Organizing Resolutions

Posted by Lisa Higdon, Professional Organizer on January 04, 2013  /   Posted in Uncategorized

I’ve been researching  the “Top 10 New Years Resolutions” cited in various online articles. Acknowledging that some of these are similar to others, the top ten come to about the Top 15. In no particular order:

Quit smoking
Get fit
Lose weight
Eat healthier
Volunteer/help others
Be happier
Spend time with family
Save money
Get out of debt
Spend less
Drink less or quit drinking
Learn something new
Be less stressed
Enjoy life more
Travel to new places
Get Organized

How many are on your list? Which ones have you made before but seem to elude you year after year? There is something inherent about New Year’s Resolutions that says, “Don’t take it seriously, no one expects you to really keep them.” The gyms and weight loss programs are packed in the first week of the year, but by February they are emptying out. These businesses expect this, and in fact, count on making money from people who pay the yearly fee and then stop showing up.

How do we get beyond this mentality? If we are making the same resolutions year after year but not following through, there is something wrong. Our desires don’t change, but we can’t seem to make change happen. The key is to rethink the Resolutions and instead create GOALS. Look again at the resolution list. Almost every item on that list is vague. A goal is concrete, and specific. It has time frame, a plan for accomplishing it, and a means for evaluating progress.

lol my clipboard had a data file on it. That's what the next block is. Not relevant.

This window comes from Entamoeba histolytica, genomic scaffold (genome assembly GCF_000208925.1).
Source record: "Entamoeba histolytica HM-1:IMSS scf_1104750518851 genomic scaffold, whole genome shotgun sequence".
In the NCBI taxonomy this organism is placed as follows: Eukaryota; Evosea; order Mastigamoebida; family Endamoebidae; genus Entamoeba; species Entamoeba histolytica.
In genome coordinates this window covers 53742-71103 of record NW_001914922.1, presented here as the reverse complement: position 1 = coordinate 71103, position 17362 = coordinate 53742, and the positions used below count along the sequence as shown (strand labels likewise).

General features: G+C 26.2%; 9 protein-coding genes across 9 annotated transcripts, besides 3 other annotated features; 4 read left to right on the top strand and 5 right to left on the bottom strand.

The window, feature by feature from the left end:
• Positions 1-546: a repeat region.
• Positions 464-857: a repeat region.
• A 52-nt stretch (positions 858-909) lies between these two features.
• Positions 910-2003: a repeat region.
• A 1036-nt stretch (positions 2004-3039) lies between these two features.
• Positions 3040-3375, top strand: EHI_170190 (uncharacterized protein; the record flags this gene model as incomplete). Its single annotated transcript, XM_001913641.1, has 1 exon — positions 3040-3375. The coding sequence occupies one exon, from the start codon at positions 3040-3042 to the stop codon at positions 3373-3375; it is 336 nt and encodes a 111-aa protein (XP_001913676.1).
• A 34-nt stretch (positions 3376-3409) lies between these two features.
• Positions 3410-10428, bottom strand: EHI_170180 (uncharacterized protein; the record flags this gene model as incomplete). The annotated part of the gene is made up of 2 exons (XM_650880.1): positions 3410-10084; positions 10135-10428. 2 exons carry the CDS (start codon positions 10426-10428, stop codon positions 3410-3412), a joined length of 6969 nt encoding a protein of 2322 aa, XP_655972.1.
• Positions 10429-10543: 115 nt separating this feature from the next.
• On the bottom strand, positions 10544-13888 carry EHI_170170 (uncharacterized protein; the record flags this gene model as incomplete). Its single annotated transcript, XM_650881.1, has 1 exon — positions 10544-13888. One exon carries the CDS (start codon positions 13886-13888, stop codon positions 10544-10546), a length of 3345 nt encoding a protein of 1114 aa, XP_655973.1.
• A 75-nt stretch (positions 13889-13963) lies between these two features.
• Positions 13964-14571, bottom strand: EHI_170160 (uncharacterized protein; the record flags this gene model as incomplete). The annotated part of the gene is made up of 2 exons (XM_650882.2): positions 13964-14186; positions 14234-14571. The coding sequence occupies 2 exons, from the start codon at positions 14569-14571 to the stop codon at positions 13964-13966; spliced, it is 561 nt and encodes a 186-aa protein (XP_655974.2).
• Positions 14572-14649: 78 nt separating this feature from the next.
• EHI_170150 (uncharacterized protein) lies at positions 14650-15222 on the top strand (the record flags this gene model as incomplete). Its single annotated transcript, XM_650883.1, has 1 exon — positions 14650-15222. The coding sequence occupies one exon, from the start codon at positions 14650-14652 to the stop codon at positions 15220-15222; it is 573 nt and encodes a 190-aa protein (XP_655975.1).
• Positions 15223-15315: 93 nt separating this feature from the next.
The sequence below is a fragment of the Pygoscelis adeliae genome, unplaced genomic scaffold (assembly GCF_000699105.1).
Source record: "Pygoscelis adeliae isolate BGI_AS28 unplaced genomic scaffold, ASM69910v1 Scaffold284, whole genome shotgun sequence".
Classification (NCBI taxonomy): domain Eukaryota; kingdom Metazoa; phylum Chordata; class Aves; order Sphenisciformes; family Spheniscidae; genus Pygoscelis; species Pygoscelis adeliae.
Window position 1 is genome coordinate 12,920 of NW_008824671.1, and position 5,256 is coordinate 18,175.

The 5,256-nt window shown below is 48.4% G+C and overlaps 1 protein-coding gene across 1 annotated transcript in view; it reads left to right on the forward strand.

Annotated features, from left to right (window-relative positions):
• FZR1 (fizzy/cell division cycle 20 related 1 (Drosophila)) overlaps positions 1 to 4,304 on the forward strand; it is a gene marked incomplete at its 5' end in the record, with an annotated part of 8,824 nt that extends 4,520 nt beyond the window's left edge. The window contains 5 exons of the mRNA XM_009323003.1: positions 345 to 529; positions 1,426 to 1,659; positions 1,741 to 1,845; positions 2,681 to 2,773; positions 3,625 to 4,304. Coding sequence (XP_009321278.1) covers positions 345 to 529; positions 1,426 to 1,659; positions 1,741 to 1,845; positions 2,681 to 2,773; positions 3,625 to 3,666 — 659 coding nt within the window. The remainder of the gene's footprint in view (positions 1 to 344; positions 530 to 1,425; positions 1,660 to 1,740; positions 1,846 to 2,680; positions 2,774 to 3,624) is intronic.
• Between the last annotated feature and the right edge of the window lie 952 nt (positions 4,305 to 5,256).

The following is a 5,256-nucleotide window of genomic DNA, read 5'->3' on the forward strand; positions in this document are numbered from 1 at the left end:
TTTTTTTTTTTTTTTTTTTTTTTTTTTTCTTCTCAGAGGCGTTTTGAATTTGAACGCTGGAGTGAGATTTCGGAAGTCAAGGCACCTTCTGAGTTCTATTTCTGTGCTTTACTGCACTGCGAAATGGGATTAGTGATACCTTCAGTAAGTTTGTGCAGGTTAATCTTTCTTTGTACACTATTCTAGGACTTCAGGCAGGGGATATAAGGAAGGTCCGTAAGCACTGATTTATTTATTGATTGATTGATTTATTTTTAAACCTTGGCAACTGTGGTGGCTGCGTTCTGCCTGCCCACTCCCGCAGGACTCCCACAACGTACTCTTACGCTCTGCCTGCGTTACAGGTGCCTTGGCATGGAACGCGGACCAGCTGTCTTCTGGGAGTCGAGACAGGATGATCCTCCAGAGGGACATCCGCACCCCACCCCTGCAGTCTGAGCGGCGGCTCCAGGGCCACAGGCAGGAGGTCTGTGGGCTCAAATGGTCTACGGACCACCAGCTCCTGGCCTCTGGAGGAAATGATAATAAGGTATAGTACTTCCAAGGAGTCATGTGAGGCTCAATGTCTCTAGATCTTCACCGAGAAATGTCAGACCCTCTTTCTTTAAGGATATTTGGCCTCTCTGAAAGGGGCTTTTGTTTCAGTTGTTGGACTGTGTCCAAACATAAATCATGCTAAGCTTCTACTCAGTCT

As a goal, organization should really not be on this list at all. Organization is the tool that you use to reach your goals. People resolve to become organized because it creates an avenue to reach other goals and bring peace of mind. Try this: make a list of things that would happen “if I was more organized.” That is the Resolution List. Write out each one as a specific goal. For each, decide on a few steps you can take that would bring you closed to the goal.

For example, if you resolved to eat healthier, the written goal could be. “For the next six weeks, I will eat fresh vegetables at least once a day, and red meat no more than two times per week.” Perfect? Probably not by a lot of nutrition standards, but it is specific and achievable. The next step is to decide how to incorporate those vegetables into the daily meals, and what the substitute for the red meat will be. That’s creating a plan. Keeping track of progress could be as easy as checking off on the calendar on the days that vegetables are consumed. At the end of six weeks the goal can be reevaluated. At that time you would decide what further steps to take.

In other words organization is the key to every goal!


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